• Anonymous American proverb; this has often been attributed to Mark Twain since at least 1998 on the internet, but no contemporary evidence of Twain ever using it has been located.
    • Variants:
    • It is not the size of the dog in the fight that counts, but the fight in the dog that matters.
      • "Stub Ends of Thoughts" by Arthur G. Lewis, a collection of sayings, in Book of the Royal Blue Vol. 14, No. 7 (April 1911), as cited in The Dictionary of Modern Proverbs, edited by Charles Clay Doyle, Wolfgang Mieder, and Fred R. Shapiro, p. 232
    • It is not the size of the dog in the fight that counts, but the fight in the dog that wins.
      • Anonymous quote in the evening edition of the East Oregonian (20 April 1911)
    • What counts is not necessarily the size of the dog in the fight — it's the size of the fight in the dog.
  • Let sleeping dogs lie. (14th century)
  • Love me, love my dog.
    • Bernard of Clairvaux attests in the 12th century this was a common proverb, In Festo Sancti Michaelis, Sermo 1, sect. 3; translation from Richard Chevenix Trench, Archbishop of Dublin, On the Lessons in Proverbs ([1853] 1856) p. 148
    • Also reported in English by John Heywood, Proverbs (1546), Part II, chapter 9; and by Thomas Fuller, Gnomologia (1732), No. 3292
  • The guilty dog barks the loudest.

Dog food[edit]

  • Eat your own dog food.
    • Iles, Greg (2007). Third Degree. Simon and Schuster. p. 159. 0743292502. 

Door[edit]

  • The door swings both ways.
    • Borcherdt, Bill (1996). Making families work and what to do when they don't: thirty guides for imperfect parents of imperfect children. Routledge. p. 65. 0789000733. 
  • When one door closes, another door opens. or God never closes one door without opening another.
    • "When baffled in one direct a man of energy will not despair, but will find another way to his object."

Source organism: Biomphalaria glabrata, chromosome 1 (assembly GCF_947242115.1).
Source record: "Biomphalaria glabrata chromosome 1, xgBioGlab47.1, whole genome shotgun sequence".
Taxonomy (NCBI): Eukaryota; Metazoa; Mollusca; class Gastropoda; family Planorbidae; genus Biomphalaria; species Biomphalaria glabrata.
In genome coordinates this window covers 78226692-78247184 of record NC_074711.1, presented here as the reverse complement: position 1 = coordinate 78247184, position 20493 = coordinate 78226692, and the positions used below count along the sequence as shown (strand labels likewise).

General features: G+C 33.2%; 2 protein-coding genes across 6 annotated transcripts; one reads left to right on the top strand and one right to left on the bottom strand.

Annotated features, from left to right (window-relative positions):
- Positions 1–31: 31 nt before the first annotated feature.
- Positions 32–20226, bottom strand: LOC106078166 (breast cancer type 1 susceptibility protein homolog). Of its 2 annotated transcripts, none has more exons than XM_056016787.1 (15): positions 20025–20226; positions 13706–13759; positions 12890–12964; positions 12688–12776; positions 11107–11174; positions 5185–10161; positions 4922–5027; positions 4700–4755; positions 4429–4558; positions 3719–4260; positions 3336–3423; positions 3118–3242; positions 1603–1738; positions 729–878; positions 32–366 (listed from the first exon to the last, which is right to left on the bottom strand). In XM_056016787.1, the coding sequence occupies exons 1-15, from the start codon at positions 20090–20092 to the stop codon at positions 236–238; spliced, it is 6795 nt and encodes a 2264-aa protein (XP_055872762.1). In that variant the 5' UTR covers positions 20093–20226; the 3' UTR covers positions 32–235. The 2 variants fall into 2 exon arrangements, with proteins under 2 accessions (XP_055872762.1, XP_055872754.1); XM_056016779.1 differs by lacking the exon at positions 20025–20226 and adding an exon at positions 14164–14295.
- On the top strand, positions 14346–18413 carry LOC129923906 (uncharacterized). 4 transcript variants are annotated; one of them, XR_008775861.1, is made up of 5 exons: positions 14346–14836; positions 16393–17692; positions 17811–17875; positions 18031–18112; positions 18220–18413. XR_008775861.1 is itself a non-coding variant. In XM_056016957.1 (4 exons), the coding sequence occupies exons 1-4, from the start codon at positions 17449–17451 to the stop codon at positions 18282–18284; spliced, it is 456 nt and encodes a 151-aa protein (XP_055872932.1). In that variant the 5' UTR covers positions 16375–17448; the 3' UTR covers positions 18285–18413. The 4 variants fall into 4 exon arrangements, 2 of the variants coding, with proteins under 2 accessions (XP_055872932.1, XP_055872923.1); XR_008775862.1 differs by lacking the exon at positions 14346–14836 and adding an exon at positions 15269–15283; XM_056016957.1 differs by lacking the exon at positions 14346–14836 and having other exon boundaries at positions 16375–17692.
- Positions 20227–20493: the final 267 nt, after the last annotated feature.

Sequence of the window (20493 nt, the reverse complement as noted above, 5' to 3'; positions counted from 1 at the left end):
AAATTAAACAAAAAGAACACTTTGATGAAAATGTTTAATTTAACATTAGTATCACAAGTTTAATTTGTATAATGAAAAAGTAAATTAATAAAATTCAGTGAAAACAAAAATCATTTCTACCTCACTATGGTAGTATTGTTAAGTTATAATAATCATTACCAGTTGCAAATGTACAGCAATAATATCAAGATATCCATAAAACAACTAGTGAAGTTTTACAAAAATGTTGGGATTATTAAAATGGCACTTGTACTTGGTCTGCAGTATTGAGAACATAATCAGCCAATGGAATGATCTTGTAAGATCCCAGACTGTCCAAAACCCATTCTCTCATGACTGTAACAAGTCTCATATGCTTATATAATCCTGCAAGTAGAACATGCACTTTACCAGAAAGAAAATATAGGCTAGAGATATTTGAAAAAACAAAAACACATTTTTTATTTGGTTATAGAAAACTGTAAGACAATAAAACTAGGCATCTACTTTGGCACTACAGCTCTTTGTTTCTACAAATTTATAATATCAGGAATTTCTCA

• Proverbs of All Nations. W. Kent & Company (late D. Bogue). 1859. p. 67. 

Doormat[edit]

  • If you make yourself into a doormat, people will wipe their feet on you. (Robinson, 2011)
    • "If 'humility' means nothing more than the capacity to learn from criticism, then it has an undoubted value; but if “humility” means a willingness to submit to authority—to abandon or to modify what one is doing merely because it does not accord with the teachings of the Bible or the thoughts of Chairman Mao—then it is death to the spirit: the proper name for it, indeed, is 'servility'."
    • John Passmore, The Perfectibility of Man (1970)

Doubt[edit]

Dropping[edit]

  • Constant dropping wears away the stone.
    • "A drop hollows out the stone by falling not twice, but many times; so too is a person made wise by reading not two, but many books."
    • (Giordano Bruno, Il Candelaio)
    • Paczolay, Gyula (1997). "71". European proverbs: in 55 languages, with equivalents in Arabic, Persian, Sanskrit, Chinese and Japanese. Veszprémi Nyomda. p. 349. ISBN 1-875943-44-7. 

Drunkard[edit]

  • Once a drunkard always a drunkard. (Strauss, 1994 p. 771)

Duck[edit]

  • If it looks like a duck, swims like a duck, and quacks like a duck, then it probably is a duck.
    • "It is usually safe to identify somebody as a particular type of person when his or her appearance, behavior, and words all point to the same conclusion."
    • Martin H. Manser (2007). The Facts on File Dictionary of Proverbs. Infobase Publishing. ISBN 978-0-8160-6673-5. 
    • Reportedly coined by James Whitcombe Riley, sometime before his demise 1916. He wrote: When I see a bird that walks like a duck and quacks like a duck, I call that bird a duck.
    • Made famous by the then Governor Ronald Reagan's use of the expression 1967, in an interview with a journalist. (Cryer 2011, p. 163)

Dwarf[edit]

  • Dwarf on a giant's shoulder sees farther of the two.